History 180 – History of Zoroastrianism

This course is a review of Zoroastrianism, one of the oldest and earliest monotheistic and least known religious traditions in the world which influenced Judaism, Mahayana Buddhism, Christianity, and Islam. In antiquity its followers were numerous, but today there are about 200,000 adherents of this faith mainly in Iran, India, Southeast Asia and in the West. We will look at the doctrine of this faith which grew from its Indo-European and Indo-Iranian background in a historical context. The sacred hymns (Gathas) of the prophet of Zoroastrianism, i.e., Zarathushtra (Zoroaster) will be studied. This will be followed by the study of Zoroastrianism in the historical period in the Achaemenid, Parthians, and the Sasanians period (600 BCE – 700 CE). In this period the Achaemenid and Sasanian royal inscriptions, the Middle Persian texts, the Avesta along with the Greek, Syriac and Armenian sources will be studied. The course will conclude with an overview of the effect of the Arab Muslim conquest of Southwest Asia and the fate of Zoroastrianism during the period of Islamic domination.

Grading: The students are required to take a midterm and a final exam in an essay format. Each exam will be %50 of your grade.

  1. M. Boyce, Zoroastrians: Their Religious Beliefs and Practices, Routledge, 2001.
  2. P. Nanvutty, P. Nanvutty, The Gathas of Zarathushtra: Hymns in Praise of Wisdom, Mapin Publishing Pvt. Limited, 1999.

Week I. The Indo-Europeans, Indo-Iranian and their Religion (January 8, 10): Who are the Indo-Europeans? Migration and models of movement; Tracing the path of the Indo-Iranians; The Bactria Maragnia Archaeological Complex (BMAC); Soma and Fire; Sacred Hymns from the Veda: Soma, Kavi and Indra hymns; and the Avesta: Haoma and the hymn to the Kayanids.

Week II. Zarathushtra: The Prophet and Reformer (January 15, 17). Zarathushtra’s time and homeland; The cultural setting; The Worldview of Zarathushtra as contained his Gathas; The old Gods and the new god(s); Continuity and reform; Ahuras and the Devas; Ahura Mazda and other gods; The post Zarathushtra hymns: Yasna Haptanhaiti.

Week III. The Cosmos, Creation and the End of Time (January 22, 24): Sources and approaches; The Avesta and the Bundahish; The Bovine and the First man: Gayomarth; Ahriman’s assault and the cosmic battle; the victory of good over evil and the end of time: The Zoroastrian Apocalypse and resurrection.

Week IV. Zoroastrian Rituals: Purity, Pollution and Death (January 29, 31): Sources and approaches; Ahriman and his assault; Ohrmazd and his function; Zoroastrian rituals: from birth to death; pollutant matters; cleansing matters and rituals; laws for men, laws for women; the Dakhma and Tower of Silence; rituals for the soul of the dead.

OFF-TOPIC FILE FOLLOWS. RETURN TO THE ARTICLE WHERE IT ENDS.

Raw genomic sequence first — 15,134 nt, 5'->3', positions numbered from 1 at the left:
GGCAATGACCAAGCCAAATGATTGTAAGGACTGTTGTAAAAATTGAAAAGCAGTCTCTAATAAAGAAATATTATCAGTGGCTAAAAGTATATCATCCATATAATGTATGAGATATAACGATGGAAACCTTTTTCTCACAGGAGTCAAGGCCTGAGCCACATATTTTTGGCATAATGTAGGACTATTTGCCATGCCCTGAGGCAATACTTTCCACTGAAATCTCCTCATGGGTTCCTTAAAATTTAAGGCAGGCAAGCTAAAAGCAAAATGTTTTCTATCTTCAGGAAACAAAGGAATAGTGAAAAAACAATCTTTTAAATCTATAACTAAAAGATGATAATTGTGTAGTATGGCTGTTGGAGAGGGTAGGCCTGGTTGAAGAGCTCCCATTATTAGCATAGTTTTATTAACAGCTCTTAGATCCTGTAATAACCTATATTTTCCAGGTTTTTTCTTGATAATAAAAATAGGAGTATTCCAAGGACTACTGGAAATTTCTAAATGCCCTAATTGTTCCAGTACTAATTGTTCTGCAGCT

Week V. Zoroastrianism during the Achaemenid Period (February 5, 7) : Cyrus or Darius? Ahura Mazda and other Gods; Ritual and worship; Mithra, Anahita and Humban; Royal inscriptions: From Darius to Xerxes; The treasury tablets and Greek sources; Mihr Yasht and Anahit (Aban) Yasht. Midterm (February 7th)

Week VI. From Alexander to Shapur I: Zoroastrianism (February 12, 14): Alexander and the Magi; Fire and the Avesta; Codifying ritual and law (Widewdad / Vendidadad); Purity and Pollution; Death and dying: From Sagdid to Dakhma: The fate of the soul; Heaven and hell.

Week VII. The Sasanian Period: Codifiers of the Tradition (February 19, 21): Ardashir I and the Zoroastrian foundation of the Empire; Tansar and Kerdir: The priests who shaped early Zoroastrianism; Journeys into heaven and hell and back; Mani and Manichaeism: A challenge to the Magi; Fire, fire-temple and forms of teaching; Denkard: History of the Avesta.

Week VIII. Zoroastrianism at the end of the Sasanian Rule (February 26, 28): Mazdak: Communist or reformer?; King Khusro I and religious reform; hermeneutics and commentaries on the Avesta: The Middle Persian texts; Pazand text; Wiraz: More journeys to heaven and hell; The ideal man, woman and child; Wisdom texts on behavior; Marriage and family; charity and endowments for the sake of one’s soul; confessions and prayers; Good Words, Good Thoughts and Good Deeds.

Week IX. The Avesta and the Commentaries (March 4, 6): Survey of Zoroastrian Middle Persian Literature of the Sasanian Period; Madigan I Hazar Dadestan: The Sasanian Law Code; Wisdom Literature: The Invention of Chess and Backgammon; Dinner Speech; Zoroastrian Diet: Licit and illicit; The final form: Yasna; Yasht; Vispered; Widewdad; Khordeh Avesta; The invention of the Avestan script: Omissions and insertions by Khusro I. The Bundahishn: The Book of Primal Creation.

Week X. The Zoroastrian Community under Muslim Domination (March 11, 13): Zoroastrian views of the conquest; Apocalyptic texts; Law and property; To Guide the Community: Pahlavi and Persian Rivayats; The Future of Zoroastrianism.

Final: Thursday March 20th / 4:00-6:00pm

  • History 180 – History of Zoroastrianism image

    Class: HICF 100K / T-TR 5:00-6:20
    Office: Humanities 720B
    Office Hours: T-Th 1:00-2:00